I wrote a post the other day about being honest with oneself, the importance of rigorous honesty. Well I thought I’d follow that with a good example of the stupid things people say in recovery, Bgddy Jim Edition. Indeed, to thine own self be true.
So to set up the scene, it’s November 18th, 1992. Approximately 9 am and I haven’t had a drink in 8-1/2 hours. Thankfully I haven’t started shaking yet but I know that’s coming. I’m just twenty-two years-old and sitting in the hallway outside of the president’s office of the toughest in-patient treatment center in my State, with my mom. I stink. You can smell the liquor seeping out of my pores. It’s my first stint in-patient and I’m here to avoid a jail, maybe even prison, sentence (if you don’t know the difference between jail and prison, consider yourself Blessed). I have no desire to stop drinking and fully intend on completing the program and heading right back out to get hammered, several months from now. I was told, a year ago, that my liver enzymes were so messed up I’ve probably only got about eight years left on it. That’s seven years now and I don’t care. Besides, what do doctors know anyway.
My mom, sitting next to me, starts to cry. She says she doesn’t want me to have to go through this and I see a splinter of light through the dark haze. I try to convince her that I don’t have to stay, that I can change without treatment if she’d just take me home (thinking hey, I might be buzzed yet tonight). She says she wishes we could just go home but that I need this. The light at the end of that tunnel was a train and it ran me over.
I’m called into the office and we begin my intake interview. The whole thing is a haze anymore except one question: “This is a difficult program. What makes you think you can make it through”? I answer, “I have a lot of willpower” – and I meant it.
Two hours later I was in the middle of a gnarly hangover shoveling pig shit (think Hangover, 1 and 2 only worse [but no transvestites – good God in Heaven]).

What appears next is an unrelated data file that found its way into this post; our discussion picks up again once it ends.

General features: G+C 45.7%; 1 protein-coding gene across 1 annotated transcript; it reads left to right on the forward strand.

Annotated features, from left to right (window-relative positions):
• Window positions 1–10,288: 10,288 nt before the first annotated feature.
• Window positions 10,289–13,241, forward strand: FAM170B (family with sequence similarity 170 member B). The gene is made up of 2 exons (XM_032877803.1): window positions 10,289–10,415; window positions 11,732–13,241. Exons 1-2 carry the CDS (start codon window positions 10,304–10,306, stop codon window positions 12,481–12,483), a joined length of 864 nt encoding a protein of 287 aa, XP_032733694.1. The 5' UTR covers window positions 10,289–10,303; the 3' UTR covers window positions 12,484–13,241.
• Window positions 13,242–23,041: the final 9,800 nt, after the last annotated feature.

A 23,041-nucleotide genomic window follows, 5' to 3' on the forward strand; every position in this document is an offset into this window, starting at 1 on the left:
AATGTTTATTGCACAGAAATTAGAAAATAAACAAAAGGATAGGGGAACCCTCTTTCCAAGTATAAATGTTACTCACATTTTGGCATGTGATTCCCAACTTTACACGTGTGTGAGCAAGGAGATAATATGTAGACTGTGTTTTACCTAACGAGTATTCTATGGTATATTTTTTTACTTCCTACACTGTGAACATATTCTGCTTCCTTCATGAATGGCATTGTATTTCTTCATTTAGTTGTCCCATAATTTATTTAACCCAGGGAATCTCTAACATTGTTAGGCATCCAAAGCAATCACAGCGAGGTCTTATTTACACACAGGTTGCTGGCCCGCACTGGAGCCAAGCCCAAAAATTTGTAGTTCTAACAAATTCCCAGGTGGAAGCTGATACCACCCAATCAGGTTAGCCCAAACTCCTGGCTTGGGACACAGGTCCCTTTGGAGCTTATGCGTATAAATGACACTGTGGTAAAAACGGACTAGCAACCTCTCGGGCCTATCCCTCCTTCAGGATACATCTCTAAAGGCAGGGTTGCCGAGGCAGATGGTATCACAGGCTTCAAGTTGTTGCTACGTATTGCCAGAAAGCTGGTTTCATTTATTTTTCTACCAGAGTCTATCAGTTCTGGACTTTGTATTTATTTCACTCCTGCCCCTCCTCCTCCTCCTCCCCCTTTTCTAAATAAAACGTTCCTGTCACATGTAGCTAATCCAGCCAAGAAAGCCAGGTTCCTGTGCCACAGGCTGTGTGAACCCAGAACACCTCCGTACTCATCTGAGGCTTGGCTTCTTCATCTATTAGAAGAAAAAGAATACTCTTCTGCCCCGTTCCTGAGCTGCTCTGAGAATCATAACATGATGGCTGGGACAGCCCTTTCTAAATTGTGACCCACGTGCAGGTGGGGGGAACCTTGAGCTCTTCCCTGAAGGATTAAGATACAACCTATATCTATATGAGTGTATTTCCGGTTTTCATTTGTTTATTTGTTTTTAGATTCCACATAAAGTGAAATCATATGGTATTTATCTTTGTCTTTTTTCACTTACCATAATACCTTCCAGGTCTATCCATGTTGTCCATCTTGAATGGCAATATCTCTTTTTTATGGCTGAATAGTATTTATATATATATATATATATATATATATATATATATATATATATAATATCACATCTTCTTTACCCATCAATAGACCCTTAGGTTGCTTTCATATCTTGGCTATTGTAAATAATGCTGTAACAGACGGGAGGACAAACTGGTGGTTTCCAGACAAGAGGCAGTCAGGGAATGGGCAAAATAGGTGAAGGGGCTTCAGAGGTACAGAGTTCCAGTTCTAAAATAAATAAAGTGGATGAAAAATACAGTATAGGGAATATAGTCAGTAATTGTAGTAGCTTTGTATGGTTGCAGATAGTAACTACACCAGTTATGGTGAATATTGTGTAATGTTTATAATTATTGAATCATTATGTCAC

It took six months of sobriety before I figured out how full of BS that answer, and I, was. On the day of that interview, I couldn’t go two consecutive days without a drink. I have the willpower of a potato. I’m a weak, fragile drunk, just trying to get out of trouble. I’m a liar and a cheat. I’m one of those guys who would steal your dope and then help you look for it, cursing the loser who took it. I am lower than a snakes ass and I know it, left to my own.
Not any more. I know my flaws. I know my weaknesses. I know how important honesty is. I know that self-knowledge, awareness, is helpful but ultimately useless against a drunk. Twenty-one years later I can laugh at that interview. Now I can participate in events at the farm as a winner, as one of the success stories. I can donate corporate money to the farm, from my corporation. Two years ago, at my first Ride for Recovery, I spoke for a moment with Jim (still president of the farm) and thanked him for saving my life. I introduced him to my wife and told him about my kids and how great my life was, nineteen years sober. I think this year I’ll ask him if he remembers my willpower answer – I doubt he will because I’m sure he hears a lot of stupid things said there, but it sure will be a great laugh if he does.
I had a bunch of great excuses for being a drunk at my disposal, if I had chosen to cart them out. In the end, they’re all bullshit and I know it. Excuses are like opinions – only they stink worse. In the end, I can stay sober if I want or I can be a drunk if I want. I can be fat or thin if I want. Now it’s all a choice, because I know one thing about my excuses: What I use for excuses are just things that happened to me. They’re just a genetic predisposition. They’re fake. They’re what I use to get you to shut the hell up so I can do what I want to do without you giving me s#!+ about it.
To thine own self be true. Anyone can believe the lie, that you’re a drunk, or fat, or depressed because mommy sat you on the toilet seat sideways. I’ve used them all and I finally know better. You’ll have to sell stupid somewhere else – and don’t feel bad about the desire to do just that. I didn’t feel bad, and believe me, I tried to sell that crap everywhere. The only difference between someone stuck in their own shit and me is that I was lucky enough to have people in my life who didn’t buy it… And let me know they didn’t.
Now, is being straightened out comfortable? Of course not. It would be much more comfortable, in the short term, to be a victim. Of course, I’d more than likely have died by now, and that would have sucked.